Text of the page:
Review Index


By JOHN DUNNING, BILL BROWNSTEIN (McGill-Queen's University Press; 2014)

For horror/exploitation aficionados this is one of the standout publications of 2014. The late John Dunning (1927-2011) was one of Canada's premiere movie producers and exhibitors, with a resume that includes ILSA, SHE WOLF OF THE SS and its sequels, MY BLOODY VALENTINE, HAPPY BIRTHDAY TO ME, DEATH WEEKEND and David Cronenberg's early features SHIVERS and RABID. It's no exaggeration to say that Dunning, together with his longtime partner Andre Link, is responsible for jump-starting Cronenberg's career, along with those of Ivan Reitman (whose MEATBALLS was made under Dunning's auspices) and many other Canadian cinema luminaries.

     This book consists of Dunning's frank and witty memoir, completed in 2004, followed by about fifty pages' worth of testimonials about Dunning from Link, Cronenberg, Reitman and many others. According to the testimonials, Dunning, as co-founder of Cinepix, oversaw the artistic aspects of the operation while Andre Link took care of the business side. Yet in his memoir Dunning comes off as thoroughly practical and business-minded, with an overriding concern with commercial viability.

     This is especially unlikely given that Dunning was an admittedly meek fellow who suffered from a variety of health problems, as well as a crippling case of sociophobia (fear of social situations) that made him shun the limelight. As related here, Dunning's existence was one of constant and never-ending stress, beginning in his teens, when he managed his family-owned movie theater in Montreal, where bad behavior by rowdy patrons was a constant. Things didn't get any less hectic as Dunning matured.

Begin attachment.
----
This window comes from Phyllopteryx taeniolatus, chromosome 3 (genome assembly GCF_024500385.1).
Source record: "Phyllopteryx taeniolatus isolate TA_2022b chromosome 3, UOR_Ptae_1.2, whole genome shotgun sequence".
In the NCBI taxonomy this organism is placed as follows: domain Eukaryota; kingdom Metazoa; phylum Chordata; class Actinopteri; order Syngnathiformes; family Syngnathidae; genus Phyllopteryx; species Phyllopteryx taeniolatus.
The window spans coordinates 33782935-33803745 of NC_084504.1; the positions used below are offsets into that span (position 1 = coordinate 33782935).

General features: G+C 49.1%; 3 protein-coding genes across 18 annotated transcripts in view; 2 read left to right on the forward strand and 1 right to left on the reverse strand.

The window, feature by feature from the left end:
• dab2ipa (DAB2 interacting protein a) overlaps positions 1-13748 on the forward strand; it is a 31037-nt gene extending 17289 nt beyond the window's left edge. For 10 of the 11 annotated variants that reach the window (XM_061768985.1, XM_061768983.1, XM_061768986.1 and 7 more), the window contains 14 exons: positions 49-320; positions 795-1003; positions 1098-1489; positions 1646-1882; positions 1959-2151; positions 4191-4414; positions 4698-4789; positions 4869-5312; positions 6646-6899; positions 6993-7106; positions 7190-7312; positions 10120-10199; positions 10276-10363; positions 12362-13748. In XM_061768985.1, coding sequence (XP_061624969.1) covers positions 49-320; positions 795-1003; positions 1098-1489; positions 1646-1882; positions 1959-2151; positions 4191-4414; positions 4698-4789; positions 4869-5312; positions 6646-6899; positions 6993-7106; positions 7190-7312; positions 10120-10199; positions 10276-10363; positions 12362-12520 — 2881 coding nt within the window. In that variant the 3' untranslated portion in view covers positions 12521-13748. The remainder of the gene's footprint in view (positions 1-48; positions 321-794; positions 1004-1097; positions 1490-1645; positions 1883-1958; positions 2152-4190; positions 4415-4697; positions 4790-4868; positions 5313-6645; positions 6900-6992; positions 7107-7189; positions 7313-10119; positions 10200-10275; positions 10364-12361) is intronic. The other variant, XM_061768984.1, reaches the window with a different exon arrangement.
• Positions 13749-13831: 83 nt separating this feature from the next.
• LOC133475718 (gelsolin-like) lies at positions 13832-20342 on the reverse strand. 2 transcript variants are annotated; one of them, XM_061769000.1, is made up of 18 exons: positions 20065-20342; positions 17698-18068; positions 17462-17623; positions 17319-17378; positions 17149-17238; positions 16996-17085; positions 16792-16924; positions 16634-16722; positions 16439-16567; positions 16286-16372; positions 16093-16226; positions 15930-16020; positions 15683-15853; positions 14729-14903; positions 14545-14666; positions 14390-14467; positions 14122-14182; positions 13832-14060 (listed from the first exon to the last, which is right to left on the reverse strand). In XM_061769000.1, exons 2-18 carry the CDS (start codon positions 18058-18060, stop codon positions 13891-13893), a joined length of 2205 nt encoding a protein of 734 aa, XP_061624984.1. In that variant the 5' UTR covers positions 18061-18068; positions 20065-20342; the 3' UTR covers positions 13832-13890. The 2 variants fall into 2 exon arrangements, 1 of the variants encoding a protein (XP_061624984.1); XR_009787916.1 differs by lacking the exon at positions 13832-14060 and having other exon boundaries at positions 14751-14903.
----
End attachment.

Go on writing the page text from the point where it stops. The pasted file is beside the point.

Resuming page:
His early ventures into film production were as a distributor, purchasing French films for Montreal screens. It was around this time that Dunning came into contact with Andre Link, and Canada's answer to Roger Corman was formed. Cinepix's early output consisted of sexploitation fare like LANA, QUEEN OF THE AMAZONS and VALERIE, as well as a reissue of Tod Browning's immortal FREAKS and the heavily censored Quebec release of DEEP THROAT, during which Dunning concluded that "Sensationalism could work for us." Of course, Cinepix had to contend with the maddeningly arbitrary demands of the Canadian censorship board, which make the famously inconsistent rulings of the MPAA seem mild by comparison.

     Cinepix's most successful films were released in the 1970s, although by then the competition was extremely fierce. But Dunning and Link kept going, even in the face of disasters like the arty exorcism drama LA DIABLE EST PARMI NOUS, HOT DOG COPS, a cop comedy that preceded the POLICE ACADEMY flicks but enjoyed none of their success, the overblown Hollywood co-production SPACEHUNTER: ADVENTURES IN THE FORBIDDEN ZONE, THE VINDICATOR, a no-budgeter that Dunning claims spawned ROBOCOP, and MEATBALLS 3, about which no explanation is necessary.

     Dunning doesn't go into the details of how Cinepix (which became CFP) was bought up by Lionsgate, which retained the services of Andre Link but not Dunning. This is covered fairly extensively in the Testimonials section of the book, which also provides a good accounting of Dunning's generous nature. According to producer Don Carmody, "I don't know anyone who worked with John who didn't like him," while Cronenberg calls Dunning "the only producer who ever understood me" and "my film school." For the rest of us, this book stands as a vital testimonial to a neglected slice of Canadian film history and one of its most prominent players.